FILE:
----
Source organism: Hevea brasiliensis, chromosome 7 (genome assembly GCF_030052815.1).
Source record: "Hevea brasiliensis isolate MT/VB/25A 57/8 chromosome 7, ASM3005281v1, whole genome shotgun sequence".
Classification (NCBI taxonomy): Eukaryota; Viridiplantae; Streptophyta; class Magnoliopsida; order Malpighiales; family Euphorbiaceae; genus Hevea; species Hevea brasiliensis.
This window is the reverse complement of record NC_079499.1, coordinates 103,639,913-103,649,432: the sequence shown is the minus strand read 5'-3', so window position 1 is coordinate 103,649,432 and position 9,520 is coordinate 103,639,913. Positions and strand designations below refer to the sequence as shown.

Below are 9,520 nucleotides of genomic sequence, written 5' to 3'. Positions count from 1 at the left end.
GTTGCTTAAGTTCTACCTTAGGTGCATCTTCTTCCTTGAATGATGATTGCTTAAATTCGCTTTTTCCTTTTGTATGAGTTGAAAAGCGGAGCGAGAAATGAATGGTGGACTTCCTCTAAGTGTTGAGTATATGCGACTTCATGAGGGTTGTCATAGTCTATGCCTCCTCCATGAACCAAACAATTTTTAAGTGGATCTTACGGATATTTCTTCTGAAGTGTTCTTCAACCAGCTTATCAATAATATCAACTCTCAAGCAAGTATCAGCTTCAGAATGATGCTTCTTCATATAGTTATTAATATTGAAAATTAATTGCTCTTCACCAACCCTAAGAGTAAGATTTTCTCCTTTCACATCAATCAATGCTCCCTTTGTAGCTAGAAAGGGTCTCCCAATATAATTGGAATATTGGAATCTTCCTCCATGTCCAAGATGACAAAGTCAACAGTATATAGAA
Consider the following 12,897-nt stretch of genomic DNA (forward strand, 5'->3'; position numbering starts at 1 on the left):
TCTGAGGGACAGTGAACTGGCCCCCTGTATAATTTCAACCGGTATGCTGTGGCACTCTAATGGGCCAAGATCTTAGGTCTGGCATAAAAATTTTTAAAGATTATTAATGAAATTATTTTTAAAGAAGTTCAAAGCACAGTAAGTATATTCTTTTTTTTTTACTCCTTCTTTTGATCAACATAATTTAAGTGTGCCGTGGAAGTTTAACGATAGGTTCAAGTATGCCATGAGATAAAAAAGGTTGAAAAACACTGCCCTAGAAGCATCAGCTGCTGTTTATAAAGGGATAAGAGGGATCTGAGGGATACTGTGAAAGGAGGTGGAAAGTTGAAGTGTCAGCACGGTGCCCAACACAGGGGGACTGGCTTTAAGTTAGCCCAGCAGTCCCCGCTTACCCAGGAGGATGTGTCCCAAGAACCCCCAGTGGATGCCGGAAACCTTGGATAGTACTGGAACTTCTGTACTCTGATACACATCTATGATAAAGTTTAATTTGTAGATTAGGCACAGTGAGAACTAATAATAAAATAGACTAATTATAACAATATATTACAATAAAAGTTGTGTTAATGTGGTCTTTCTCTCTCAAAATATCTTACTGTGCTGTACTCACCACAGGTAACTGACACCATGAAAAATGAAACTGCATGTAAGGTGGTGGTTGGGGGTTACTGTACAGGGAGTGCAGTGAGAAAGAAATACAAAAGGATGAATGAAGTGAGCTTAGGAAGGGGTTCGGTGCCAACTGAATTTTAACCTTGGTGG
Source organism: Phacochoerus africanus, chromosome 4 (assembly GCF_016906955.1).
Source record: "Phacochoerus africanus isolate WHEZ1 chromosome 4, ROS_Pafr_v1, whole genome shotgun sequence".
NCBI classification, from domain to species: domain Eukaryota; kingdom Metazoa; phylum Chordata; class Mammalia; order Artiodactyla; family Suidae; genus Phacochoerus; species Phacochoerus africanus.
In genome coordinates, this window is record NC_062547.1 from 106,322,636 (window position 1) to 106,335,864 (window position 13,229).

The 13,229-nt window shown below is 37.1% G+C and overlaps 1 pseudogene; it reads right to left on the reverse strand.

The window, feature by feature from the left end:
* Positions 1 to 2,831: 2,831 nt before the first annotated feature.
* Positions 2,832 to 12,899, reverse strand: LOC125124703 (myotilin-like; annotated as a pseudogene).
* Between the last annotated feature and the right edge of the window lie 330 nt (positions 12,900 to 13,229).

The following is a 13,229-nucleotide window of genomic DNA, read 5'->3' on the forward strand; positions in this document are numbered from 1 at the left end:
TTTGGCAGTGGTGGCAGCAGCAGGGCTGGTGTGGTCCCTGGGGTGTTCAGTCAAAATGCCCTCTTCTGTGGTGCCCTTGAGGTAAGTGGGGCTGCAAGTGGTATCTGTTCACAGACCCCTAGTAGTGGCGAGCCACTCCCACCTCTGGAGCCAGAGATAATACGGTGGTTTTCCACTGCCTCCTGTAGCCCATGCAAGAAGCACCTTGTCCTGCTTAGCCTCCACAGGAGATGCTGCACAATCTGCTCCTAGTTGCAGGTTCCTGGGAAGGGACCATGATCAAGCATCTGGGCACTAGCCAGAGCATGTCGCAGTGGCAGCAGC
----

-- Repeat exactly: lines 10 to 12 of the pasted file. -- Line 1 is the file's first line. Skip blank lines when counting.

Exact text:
Source record: "Phacochoerus africanus isolate WHEZ1 chromosome 4, ROS_Pafr_v1, whole genome shotgun sequence".
NCBI classification, from domain to species: domain Eukaryota; kingdom Metazoa; phylum Chordata; class Mammalia; order Artiodactyla; family Suidae; genus Phacochoerus; species Phacochoerus africanus.
In genome coordinates, this window is record NC_062547.1 from 106,322,636 (window position 1) to 106,335,864 (window position 13,229).